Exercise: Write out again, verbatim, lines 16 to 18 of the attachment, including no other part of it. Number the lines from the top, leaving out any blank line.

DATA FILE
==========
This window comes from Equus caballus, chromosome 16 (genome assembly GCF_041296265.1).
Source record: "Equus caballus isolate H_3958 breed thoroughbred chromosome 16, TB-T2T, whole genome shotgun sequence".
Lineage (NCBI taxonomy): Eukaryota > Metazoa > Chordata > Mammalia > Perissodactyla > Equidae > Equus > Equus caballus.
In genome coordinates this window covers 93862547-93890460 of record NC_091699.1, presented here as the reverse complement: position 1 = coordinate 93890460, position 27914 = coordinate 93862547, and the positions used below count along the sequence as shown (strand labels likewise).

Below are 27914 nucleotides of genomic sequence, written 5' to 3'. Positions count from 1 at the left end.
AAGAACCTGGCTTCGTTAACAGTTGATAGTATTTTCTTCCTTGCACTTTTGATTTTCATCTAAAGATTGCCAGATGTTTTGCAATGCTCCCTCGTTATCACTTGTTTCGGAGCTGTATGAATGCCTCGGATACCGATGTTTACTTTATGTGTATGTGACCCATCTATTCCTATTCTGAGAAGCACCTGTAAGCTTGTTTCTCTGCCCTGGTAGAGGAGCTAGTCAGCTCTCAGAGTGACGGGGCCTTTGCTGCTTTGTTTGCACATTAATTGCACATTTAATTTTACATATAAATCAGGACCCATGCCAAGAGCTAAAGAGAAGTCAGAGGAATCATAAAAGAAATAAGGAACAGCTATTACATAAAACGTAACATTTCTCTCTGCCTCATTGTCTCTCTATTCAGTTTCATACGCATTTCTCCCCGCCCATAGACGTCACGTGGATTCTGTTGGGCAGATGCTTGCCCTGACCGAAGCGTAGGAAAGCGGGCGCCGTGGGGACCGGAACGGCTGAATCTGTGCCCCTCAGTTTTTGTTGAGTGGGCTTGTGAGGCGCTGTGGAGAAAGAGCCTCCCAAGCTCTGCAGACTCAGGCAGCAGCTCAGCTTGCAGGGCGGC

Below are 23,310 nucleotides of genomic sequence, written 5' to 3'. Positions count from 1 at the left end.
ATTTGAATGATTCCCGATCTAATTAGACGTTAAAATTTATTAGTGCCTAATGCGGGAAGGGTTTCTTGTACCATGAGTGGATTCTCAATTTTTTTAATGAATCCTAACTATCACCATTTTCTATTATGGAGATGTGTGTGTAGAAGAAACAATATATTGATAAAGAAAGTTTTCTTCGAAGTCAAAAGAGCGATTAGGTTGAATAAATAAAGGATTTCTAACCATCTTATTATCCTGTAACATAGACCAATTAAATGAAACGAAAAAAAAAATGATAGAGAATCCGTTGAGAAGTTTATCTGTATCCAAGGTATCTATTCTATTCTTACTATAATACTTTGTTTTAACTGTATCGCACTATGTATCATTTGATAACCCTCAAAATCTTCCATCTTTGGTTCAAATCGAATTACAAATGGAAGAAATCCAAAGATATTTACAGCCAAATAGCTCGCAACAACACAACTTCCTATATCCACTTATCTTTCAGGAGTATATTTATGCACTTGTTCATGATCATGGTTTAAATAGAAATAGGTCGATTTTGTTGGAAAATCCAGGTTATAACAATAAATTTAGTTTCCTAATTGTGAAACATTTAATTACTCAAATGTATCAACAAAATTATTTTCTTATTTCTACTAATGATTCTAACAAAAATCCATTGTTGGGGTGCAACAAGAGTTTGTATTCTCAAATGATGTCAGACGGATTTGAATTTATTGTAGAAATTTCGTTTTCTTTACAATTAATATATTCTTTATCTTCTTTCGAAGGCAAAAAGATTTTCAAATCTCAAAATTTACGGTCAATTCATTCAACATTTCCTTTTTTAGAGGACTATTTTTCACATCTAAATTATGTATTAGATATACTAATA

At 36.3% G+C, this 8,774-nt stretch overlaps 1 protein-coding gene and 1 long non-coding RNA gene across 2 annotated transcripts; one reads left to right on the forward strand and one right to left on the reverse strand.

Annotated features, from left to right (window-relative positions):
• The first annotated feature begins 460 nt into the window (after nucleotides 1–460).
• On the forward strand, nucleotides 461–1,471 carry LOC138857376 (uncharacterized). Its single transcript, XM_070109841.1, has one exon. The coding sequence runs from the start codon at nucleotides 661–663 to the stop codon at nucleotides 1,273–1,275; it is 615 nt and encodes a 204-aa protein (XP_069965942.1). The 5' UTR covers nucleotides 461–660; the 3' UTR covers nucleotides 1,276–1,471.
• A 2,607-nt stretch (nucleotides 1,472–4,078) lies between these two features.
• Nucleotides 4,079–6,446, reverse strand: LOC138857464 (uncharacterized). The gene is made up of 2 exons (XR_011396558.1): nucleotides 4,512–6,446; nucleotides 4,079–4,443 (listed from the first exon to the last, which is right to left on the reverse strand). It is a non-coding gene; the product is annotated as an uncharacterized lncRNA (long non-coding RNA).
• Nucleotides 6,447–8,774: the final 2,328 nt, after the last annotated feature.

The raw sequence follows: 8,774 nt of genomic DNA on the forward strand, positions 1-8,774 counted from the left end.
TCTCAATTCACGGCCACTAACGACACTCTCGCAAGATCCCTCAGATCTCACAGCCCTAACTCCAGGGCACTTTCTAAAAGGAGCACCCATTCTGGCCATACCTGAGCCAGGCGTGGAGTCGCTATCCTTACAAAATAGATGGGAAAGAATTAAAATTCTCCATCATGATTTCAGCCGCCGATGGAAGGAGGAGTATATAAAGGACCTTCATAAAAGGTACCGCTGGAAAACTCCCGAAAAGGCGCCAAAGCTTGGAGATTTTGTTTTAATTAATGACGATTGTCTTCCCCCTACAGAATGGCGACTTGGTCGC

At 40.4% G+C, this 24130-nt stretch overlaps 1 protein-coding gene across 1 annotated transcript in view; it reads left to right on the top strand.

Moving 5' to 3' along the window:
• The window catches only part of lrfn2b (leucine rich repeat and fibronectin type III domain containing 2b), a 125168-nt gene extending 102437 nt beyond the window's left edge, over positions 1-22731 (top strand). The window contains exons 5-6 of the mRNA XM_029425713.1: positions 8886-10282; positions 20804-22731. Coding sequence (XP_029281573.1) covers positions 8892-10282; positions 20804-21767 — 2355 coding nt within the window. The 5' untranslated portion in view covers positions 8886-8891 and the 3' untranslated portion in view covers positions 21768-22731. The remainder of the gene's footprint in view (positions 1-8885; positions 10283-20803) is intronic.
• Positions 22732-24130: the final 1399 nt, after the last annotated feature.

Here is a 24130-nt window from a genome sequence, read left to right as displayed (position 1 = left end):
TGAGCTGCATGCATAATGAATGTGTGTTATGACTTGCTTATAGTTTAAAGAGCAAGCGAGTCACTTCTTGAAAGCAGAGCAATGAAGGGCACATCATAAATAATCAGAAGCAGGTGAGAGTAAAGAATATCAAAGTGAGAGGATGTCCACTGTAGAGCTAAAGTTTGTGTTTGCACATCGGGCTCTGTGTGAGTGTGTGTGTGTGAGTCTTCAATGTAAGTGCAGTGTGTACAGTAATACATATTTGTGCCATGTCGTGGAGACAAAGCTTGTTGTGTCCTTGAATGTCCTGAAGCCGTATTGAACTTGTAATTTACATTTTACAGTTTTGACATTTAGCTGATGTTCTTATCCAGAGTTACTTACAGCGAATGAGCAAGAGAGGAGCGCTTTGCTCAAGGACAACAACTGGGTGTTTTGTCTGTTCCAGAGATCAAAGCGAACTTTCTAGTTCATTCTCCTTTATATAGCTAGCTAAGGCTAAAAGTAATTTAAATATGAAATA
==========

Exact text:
The raw sequence follows: 8,774 nt of genomic DNA on the forward strand, positions 1-8,774 counted from the left end.
TCTCAATTCACGGCCACTAACGACACTCTCGCAAGATCCCTCAGATCTCACAGCCCTAACTCCAGGGCACTTTCTAAAAGGAGCACCCATTCTGGCCATACCTGAGCCAGGCGTGGAGTCGCTATCCTTACAAAATAGATGGGAAAGAATTAAAATTCTCCATCATGATTTCAGCCGCCGATGGAAGGAGGAGTATATAAAGGACCTTCATAAAAGGTACCGCTGGAAAACTCCCGAAAAGGCGCCAAAGCTTGGAGATTTTGTTTTAATTAATGACGATTGTCTTCCCCCTACAGAATGGCGACTTGGTCGC

At 40.4% G+C, this 24130-nt stretch overlaps 1 protein-coding gene across 1 annotated transcript in view; it reads left to right on the top strand.